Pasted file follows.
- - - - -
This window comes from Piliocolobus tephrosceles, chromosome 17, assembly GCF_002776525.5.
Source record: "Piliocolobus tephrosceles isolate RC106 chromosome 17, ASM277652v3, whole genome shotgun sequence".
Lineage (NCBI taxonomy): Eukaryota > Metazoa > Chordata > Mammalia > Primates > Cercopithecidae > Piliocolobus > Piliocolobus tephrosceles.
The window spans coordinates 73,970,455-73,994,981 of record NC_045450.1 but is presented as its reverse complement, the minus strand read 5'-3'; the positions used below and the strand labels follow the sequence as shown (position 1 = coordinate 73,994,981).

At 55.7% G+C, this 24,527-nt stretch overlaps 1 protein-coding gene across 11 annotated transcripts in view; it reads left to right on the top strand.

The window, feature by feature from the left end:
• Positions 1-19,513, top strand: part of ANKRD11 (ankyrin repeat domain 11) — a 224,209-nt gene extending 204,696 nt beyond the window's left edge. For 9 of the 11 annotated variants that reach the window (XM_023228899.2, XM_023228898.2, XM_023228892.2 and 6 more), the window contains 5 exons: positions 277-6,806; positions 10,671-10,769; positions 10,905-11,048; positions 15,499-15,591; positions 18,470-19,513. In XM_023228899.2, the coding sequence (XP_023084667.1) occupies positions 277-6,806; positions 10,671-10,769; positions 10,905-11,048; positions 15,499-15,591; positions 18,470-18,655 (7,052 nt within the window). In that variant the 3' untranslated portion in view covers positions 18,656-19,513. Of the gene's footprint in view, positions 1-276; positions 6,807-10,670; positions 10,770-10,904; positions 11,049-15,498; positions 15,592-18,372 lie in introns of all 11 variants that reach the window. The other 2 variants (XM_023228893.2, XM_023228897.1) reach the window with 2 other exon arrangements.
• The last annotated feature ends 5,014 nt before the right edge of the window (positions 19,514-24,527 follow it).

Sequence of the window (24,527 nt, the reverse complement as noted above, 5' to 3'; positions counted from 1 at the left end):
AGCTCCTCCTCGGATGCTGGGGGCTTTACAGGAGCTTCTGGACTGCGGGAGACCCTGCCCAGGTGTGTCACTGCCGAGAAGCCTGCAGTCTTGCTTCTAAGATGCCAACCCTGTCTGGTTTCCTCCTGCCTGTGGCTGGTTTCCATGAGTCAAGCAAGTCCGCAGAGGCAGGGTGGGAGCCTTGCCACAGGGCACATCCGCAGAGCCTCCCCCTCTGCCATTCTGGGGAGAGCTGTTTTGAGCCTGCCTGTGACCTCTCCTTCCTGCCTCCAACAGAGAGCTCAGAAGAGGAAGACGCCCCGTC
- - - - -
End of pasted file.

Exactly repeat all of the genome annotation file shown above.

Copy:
This window comes from Piliocolobus tephrosceles, chromosome 17, assembly GCF_002776525.5.
Source record: "Piliocolobus tephrosceles isolate RC106 chromosome 17, ASM277652v3, whole genome shotgun sequence".
Lineage (NCBI taxonomy): Eukaryota > Metazoa > Chordata > Mammalia > Primates > Cercopithecidae > Piliocolobus > Piliocolobus tephrosceles.
The window spans coordinates 73,970,455-73,994,981 of record NC_045450.1 but is presented as its reverse complement, the minus strand read 5'-3'; the positions used below and the strand labels follow the sequence as shown (position 1 = coordinate 73,994,981).

At 55.7% G+C, this 24,527-nt stretch overlaps 1 protein-coding gene across 11 annotated transcripts in view; it reads left to right on the top strand.

The window, feature by feature from the left end:
• Positions 1-19,513, top strand: part of ANKRD11 (ankyrin repeat domain 11) — a 224,209-nt gene extending 204,696 nt beyond the window's left edge. For 9 of the 11 annotated variants that reach the window (XM_023228899.2, XM_023228898.2, XM_023228892.2 and 6 more), the window contains 5 exons: positions 277-6,806; positions 10,671-10,769; positions 10,905-11,048; positions 15,499-15,591; positions 18,470-19,513. In XM_023228899.2, the coding sequence (XP_023084667.1) occupies positions 277-6,806; positions 10,671-10,769; positions 10,905-11,048; positions 15,499-15,591; positions 18,470-18,655 (7,052 nt within the window). In that variant the 3' untranslated portion in view covers positions 18,656-19,513. Of the gene's footprint in view, positions 1-276; positions 6,807-10,670; positions 10,770-10,904; positions 11,049-15,498; positions 15,592-18,372 lie in introns of all 11 variants that reach the window. The other 2 variants (XM_023228893.2, XM_023228897.1) reach the window with 2 other exon arrangements.
• The last annotated feature ends 5,014 nt before the right edge of the window (positions 19,514-24,527 follow it).

Sequence of the window (24,527 nt, the reverse complement as noted above, 5' to 3'; positions counted from 1 at the left end):
AGCTCCTCCTCGGATGCTGGGGGCTTTACAGGAGCTTCTGGACTGCGGGAGACCCTGCCCAGGTGTGTCACTGCCGAGAAGCCTGCAGTCTTGCTTCTAAGATGCCAACCCTGTCTGGTTTCCTCCTGCCTGTGGCTGGTTTCCATGAGTCAAGCAAGTCCGCAGAGGCAGGGTGGGAGCCTTGCCACAGGGCACATCCGCAGAGCCTCCCCCTCTGCCATTCTGGGGAGAGCTGTTTTGAGCCTGCCTGTGACCTCTCCTTCCTGCCTCCAACAGAGAGCTCAGAAGAGGAAGACGCCCCGTC